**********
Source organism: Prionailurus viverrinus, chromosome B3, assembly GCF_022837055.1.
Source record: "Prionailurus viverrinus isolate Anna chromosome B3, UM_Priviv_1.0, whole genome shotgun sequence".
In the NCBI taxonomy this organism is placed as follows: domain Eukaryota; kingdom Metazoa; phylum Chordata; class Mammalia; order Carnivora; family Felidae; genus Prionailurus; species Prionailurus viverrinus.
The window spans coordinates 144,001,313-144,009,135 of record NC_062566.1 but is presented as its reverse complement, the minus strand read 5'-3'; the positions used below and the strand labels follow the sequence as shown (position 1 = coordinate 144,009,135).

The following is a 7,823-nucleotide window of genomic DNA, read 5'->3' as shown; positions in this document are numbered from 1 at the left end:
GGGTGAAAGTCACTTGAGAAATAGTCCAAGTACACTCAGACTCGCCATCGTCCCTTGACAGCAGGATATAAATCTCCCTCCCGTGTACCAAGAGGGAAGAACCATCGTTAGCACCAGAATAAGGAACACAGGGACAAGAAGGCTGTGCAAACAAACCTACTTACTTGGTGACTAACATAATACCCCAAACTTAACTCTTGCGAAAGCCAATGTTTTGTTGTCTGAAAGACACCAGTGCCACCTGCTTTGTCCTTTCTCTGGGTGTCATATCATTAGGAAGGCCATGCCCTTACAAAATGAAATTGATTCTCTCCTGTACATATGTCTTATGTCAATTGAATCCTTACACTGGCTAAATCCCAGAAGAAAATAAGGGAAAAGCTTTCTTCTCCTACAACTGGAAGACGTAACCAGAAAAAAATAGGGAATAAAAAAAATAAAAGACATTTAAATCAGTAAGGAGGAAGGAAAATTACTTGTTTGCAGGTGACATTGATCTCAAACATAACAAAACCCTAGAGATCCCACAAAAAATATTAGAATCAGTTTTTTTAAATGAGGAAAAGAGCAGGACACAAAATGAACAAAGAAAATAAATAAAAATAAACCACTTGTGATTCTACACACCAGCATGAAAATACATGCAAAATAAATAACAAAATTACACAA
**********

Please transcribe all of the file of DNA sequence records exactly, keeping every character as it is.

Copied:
Source organism: Prionailurus viverrinus, chromosome B3, assembly GCF_022837055.1.
Source record: "Prionailurus viverrinus isolate Anna chromosome B3, UM_Priviv_1.0, whole genome shotgun sequence".
In the NCBI taxonomy this organism is placed as follows: domain Eukaryota; kingdom Metazoa; phylum Chordata; class Mammalia; order Carnivora; family Felidae; genus Prionailurus; species Prionailurus viverrinus.
The window spans coordinates 144,001,313-144,009,135 of record NC_062566.1 but is presented as its reverse complement, the minus strand read 5'-3'; the positions used below and the strand labels follow the sequence as shown (position 1 = coordinate 144,009,135).

The following is a 7,823-nucleotide window of genomic DNA, read 5'->3' as shown; positions in this document are numbered from 1 at the left end:
GGGTGAAAGTCACTTGAGAAATAGTCCAAGTACACTCAGACTCGCCATCGTCCCTTGACAGCAGGATATAAATCTCCCTCCCGTGTACCAAGAGGGAAGAACCATCGTTAGCACCAGAATAAGGAACACAGGGACAAGAAGGCTGTGCAAACAAACCTACTTACTTGGTGACTAACATAATACCCCAAACTTAACTCTTGCGAAAGCCAATGTTTTGTTGTCTGAAAGACACCAGTGCCACCTGCTTTGTCCTTTCTCTGGGTGTCATATCATTAGGAAGGCCATGCCCTTACAAAATGAAATTGATTCTCTCCTGTACATATGTCTTATGTCAATTGAATCCTTACACTGGCTAAATCCCAGAAGAAAATAAGGGAAAAGCTTTCTTCTCCTACAACTGGAAGACGTAACCAGAAAAAAATAGGGAATAAAAAAAATAAAAGACATTTAAATCAGTAAGGAGGAAGGAAAATTACTTGTTTGCAGGTGACATTGATCTCAAACATAACAAAACCCTAGAGATCCCACAAAAAATATTAGAATCAGTTTTTTTAAATGAGGAAAAGAGCAGGACACAAAATGAACAAAGAAAATAAATAAAAATAAACCACTTGTGATTCTACACACCAGCATGAAAATACATGCAAAATAAATAACAAAATTACACAA